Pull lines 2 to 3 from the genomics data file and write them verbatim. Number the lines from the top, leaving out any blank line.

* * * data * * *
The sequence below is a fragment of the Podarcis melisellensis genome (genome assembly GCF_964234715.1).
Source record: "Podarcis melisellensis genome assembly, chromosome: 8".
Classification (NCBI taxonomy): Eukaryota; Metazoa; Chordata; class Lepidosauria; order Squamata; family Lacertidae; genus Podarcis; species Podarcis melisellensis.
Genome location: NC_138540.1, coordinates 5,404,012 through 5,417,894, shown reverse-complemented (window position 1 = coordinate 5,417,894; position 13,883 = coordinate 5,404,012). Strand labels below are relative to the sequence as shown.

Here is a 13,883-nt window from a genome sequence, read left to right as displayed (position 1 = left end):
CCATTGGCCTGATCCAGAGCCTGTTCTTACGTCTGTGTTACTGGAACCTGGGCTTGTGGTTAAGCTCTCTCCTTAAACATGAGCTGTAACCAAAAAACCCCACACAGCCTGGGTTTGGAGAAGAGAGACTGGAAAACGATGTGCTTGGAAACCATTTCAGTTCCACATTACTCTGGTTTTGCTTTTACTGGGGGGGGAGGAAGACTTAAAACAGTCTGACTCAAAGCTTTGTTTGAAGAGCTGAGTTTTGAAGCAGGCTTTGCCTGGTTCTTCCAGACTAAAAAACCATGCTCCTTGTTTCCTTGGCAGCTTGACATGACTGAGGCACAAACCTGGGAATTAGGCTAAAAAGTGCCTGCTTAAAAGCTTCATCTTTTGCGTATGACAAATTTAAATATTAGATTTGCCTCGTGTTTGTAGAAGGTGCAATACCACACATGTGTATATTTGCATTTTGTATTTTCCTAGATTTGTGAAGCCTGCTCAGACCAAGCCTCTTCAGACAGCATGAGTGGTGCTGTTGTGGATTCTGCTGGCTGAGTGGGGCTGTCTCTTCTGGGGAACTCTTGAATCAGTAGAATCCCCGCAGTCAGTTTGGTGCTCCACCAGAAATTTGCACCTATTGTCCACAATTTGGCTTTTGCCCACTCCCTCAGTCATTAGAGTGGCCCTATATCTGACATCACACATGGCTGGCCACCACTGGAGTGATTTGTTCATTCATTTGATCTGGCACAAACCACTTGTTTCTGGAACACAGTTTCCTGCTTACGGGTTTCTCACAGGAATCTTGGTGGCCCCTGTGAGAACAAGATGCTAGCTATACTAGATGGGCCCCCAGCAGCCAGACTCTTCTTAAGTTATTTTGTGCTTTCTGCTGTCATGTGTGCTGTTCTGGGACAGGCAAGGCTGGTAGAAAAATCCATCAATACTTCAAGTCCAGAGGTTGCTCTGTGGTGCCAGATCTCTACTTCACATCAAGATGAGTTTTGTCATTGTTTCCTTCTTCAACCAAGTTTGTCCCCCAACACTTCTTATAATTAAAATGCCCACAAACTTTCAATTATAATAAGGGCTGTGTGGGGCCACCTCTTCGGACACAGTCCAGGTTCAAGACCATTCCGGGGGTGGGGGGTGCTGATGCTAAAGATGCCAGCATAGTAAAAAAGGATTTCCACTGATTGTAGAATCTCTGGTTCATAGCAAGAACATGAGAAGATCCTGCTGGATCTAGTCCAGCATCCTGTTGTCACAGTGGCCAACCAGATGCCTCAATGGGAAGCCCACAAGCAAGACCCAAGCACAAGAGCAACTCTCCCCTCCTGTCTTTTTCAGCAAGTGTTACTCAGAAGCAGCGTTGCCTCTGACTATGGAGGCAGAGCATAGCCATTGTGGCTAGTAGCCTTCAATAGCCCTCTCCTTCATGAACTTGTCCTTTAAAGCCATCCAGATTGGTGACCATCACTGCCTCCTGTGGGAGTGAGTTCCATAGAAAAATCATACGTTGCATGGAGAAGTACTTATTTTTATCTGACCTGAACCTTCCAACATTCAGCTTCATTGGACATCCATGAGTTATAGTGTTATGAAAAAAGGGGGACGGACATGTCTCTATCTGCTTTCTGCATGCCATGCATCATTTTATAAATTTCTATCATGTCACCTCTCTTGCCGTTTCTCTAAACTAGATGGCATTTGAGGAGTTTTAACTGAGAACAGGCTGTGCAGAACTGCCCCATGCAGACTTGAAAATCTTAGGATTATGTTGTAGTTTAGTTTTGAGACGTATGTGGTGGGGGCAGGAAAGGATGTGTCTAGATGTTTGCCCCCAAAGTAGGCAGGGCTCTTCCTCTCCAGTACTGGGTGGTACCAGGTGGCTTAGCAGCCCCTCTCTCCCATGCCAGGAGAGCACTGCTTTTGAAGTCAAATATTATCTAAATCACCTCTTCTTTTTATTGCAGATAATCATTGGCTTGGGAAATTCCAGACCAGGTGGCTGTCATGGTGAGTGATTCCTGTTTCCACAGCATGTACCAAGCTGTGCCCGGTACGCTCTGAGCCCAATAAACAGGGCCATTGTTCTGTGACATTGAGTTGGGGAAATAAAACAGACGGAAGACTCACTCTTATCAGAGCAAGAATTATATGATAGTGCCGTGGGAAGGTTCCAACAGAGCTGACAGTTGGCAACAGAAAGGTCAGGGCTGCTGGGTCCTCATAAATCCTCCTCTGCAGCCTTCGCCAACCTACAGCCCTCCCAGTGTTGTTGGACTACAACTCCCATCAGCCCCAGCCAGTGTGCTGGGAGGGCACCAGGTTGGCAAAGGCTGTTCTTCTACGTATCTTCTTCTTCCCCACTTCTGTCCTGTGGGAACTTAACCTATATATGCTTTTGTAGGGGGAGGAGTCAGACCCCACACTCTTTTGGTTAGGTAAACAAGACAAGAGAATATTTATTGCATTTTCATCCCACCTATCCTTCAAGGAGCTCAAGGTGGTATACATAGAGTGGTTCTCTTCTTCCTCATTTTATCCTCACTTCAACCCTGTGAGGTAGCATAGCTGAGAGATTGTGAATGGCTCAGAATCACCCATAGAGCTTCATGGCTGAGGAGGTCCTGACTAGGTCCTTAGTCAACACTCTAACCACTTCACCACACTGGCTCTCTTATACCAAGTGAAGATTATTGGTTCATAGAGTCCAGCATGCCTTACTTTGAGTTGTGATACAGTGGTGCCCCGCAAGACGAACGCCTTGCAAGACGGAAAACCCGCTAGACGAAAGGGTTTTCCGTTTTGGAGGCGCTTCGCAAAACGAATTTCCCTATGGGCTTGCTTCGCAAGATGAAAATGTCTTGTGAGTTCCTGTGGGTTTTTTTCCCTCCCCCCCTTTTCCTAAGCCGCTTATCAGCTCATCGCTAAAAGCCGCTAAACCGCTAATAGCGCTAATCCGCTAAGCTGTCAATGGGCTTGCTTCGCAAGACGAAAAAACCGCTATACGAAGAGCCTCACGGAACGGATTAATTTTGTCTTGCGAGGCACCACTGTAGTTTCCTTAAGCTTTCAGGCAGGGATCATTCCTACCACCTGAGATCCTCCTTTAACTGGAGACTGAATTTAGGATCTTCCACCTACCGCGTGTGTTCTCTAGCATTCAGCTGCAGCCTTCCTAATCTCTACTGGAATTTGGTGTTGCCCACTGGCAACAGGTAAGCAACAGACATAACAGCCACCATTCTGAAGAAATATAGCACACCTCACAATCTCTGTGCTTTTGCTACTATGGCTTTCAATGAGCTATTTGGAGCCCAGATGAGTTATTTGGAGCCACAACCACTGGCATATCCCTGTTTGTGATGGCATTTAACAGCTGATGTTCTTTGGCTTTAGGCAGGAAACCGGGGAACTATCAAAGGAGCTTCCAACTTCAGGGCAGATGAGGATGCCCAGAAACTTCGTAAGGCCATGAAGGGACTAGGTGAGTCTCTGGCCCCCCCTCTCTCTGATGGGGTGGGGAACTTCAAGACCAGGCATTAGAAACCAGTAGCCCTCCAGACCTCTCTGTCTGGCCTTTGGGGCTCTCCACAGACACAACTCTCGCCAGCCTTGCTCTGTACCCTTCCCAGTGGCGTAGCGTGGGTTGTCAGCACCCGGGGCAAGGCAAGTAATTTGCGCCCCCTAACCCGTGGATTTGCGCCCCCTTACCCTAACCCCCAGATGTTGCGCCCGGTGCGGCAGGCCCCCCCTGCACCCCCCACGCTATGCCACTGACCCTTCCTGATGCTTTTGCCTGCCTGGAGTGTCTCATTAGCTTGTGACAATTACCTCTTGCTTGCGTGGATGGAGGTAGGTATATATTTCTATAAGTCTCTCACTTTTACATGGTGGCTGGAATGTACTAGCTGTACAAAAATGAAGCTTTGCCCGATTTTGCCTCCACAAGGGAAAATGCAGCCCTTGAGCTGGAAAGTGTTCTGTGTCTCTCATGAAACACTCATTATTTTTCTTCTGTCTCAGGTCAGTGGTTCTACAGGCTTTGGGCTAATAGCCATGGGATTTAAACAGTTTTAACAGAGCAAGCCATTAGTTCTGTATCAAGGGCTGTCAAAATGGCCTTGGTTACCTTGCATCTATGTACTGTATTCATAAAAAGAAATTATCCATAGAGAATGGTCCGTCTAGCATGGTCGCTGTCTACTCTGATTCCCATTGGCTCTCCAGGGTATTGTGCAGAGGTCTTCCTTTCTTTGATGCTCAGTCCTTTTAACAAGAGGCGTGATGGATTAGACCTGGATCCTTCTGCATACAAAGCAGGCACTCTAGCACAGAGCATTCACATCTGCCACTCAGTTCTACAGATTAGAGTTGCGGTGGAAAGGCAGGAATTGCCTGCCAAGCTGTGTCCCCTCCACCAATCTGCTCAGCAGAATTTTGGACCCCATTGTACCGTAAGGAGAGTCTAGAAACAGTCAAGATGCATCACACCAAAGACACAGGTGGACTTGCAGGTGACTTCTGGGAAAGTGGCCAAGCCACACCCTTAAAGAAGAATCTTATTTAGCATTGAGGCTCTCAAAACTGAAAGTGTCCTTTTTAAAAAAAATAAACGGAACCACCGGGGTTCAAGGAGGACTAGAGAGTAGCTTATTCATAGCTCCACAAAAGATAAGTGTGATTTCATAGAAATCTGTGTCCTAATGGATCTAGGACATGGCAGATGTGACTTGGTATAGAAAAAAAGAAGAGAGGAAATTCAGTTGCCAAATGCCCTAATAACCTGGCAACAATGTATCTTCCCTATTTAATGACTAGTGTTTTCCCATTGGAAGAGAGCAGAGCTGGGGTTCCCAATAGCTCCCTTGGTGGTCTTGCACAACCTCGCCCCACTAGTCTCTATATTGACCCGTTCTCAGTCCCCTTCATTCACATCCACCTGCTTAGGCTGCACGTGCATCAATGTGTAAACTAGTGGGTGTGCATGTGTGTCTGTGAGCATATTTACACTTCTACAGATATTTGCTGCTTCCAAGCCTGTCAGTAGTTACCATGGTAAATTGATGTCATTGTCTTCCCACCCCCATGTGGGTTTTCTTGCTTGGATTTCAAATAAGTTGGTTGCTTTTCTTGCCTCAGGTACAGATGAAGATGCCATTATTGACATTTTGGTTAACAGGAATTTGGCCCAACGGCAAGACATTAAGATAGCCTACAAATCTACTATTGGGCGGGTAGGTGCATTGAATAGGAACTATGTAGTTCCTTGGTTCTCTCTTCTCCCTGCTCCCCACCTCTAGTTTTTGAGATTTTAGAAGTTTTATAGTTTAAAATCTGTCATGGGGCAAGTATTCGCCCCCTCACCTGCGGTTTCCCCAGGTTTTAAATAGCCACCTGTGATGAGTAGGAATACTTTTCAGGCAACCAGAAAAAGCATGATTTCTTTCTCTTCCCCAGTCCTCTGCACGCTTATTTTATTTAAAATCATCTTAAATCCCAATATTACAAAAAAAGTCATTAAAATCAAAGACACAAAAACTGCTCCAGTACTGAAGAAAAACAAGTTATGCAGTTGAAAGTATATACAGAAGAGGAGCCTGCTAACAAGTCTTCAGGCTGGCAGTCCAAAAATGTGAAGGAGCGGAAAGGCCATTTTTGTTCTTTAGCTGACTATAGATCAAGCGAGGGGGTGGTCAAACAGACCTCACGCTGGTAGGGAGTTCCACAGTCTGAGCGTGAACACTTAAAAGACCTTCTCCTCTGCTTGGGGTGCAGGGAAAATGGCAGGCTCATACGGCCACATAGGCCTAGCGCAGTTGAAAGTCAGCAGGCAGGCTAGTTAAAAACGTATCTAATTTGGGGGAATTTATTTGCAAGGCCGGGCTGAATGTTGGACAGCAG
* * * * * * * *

Source record: "Podarcis melisellensis genome assembly, chromosome: 8".
Classification (NCBI taxonomy): Eukaryota; Metazoa; Chordata; class Lepidosauria; order Squamata; family Lacertidae; genus Podarcis; species Podarcis melisellensis.